I give Robotman a sympathetic fist-bump, and make my exit.
2:00 AM. The shadows move around me as the wind hums in the trees. The chill runs up and down my spine, and I’m reminded of the cute little electric superhero who admires the way I say hunt. Coming from anyone else, it’d sound creepy, but he seemed so genuine, almost straddling the line between fanboy and–poet? Still, someone needs to teach that boy some manners.
Hey brain. Shut up. I’m hunting. I shake my head as if I can shake this afternoon out of it, and creep closer to the four men clustered together on the park bench. Two pimps, two Johns.
“You can take them down easily,” a voice whispers in my ear.
I flip out and go for a throat. Soft, slender neck meets my fingers–big, doe-like brown eyes stare at me in fear, a modified black and purple Salwar Kameez floats around me–
“Holy crap, Black Butterfly, what are you doing here?” I hiss.
“Sorry,” she coughs in a whisper, well-aware it’s her own fault she just got squeezed like a stress ball during the Holiday rush. “I just wanted to double-check that everything’s alright between us.”
“Alright? Sure, fine, everything’s cool, I already said no hard feelings, didn’t I?” I’m crouching down closer to the ground now, creeping forward on my fingertips to hear the conversation around my targets. The two Johns are standing now–both college-aged idiots pretending they don’t know better, one in sunglasses–at night?–and one in a leather jacket, dressed like they’re so bad, out buying their first prostitutes. They don’t bother to check if it’s human trafficking or not. They don’t know that’s even real. And they don’t get punished like the pimps do. Like they should. I clench my teeth. Half of the girls this ring sells are my age, and these guys don’t think to blink. Stupid creeps.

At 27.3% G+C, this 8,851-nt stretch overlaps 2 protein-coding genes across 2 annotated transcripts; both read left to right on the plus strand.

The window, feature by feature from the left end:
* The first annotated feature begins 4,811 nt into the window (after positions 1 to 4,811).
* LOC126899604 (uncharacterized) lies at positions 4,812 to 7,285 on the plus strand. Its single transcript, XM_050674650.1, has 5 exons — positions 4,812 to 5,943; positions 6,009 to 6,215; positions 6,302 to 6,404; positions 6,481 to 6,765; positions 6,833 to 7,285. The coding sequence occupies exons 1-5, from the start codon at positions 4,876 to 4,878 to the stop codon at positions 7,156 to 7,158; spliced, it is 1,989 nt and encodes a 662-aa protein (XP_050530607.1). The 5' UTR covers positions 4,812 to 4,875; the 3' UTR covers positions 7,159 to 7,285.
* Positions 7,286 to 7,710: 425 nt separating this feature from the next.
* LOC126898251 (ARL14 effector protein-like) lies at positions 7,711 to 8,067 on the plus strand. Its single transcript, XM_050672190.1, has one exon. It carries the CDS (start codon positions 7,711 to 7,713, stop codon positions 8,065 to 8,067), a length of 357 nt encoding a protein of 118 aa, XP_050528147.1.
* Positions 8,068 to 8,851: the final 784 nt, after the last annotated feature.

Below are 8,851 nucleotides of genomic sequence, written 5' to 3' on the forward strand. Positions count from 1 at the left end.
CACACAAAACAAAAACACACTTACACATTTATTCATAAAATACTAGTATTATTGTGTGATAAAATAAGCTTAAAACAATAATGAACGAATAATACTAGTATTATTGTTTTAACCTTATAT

Black Butterfly’s still talking. “I know, but I just wanted to make sure your feelings weren’t hurt, between Robotman’s condescension and Skye’s creepiness and–”
“Girl, you just failed us the Bechdel test,” I grumble under my breath. The pimps stand, too, to shake hands with the buyers. They don’t do the fancy pomp and circumstance. Some pimps do: I’ve seen those guys, all decked out in purple and green, golden canes and all–but these guys, my local movers and the shakers, don’t need all the colors for advertising and recruitment. They’re comfortable in flexible pants and incognito hoodies. True evil doesn’t need to play bad boy.
True evil has nice sneakers, though.
Oh my gosh, is she still talking?! “I just don’t want you to be offended. I try to create peace between everyone, you see.”
“You got it. Peace.” This is before the sale. They’ll be leaving together, to see where the girls are. I’m curious about this meeting because normally it’s one on one–one pimp to a buyer or two. And normally it’s not these guys. I’ve heard things about these guys. Heard they might be the top dogs I’m looking for: the guys I need to connect to the trafficking ring to shut it down. You only get so far beating up low-level peons. Rescuing one girl at a time only makes the bad guys smarter. When I’m old enough to run for president, that’s when I’ll really…
Alright, they’re on the move. I dash, low to the ground, my one ungloved palm stinging with park cement. We take cover at the nearest bush, right by their car. Make that two cars. Dangit, I’m too loud to follow a vehicle on my thunder blasts.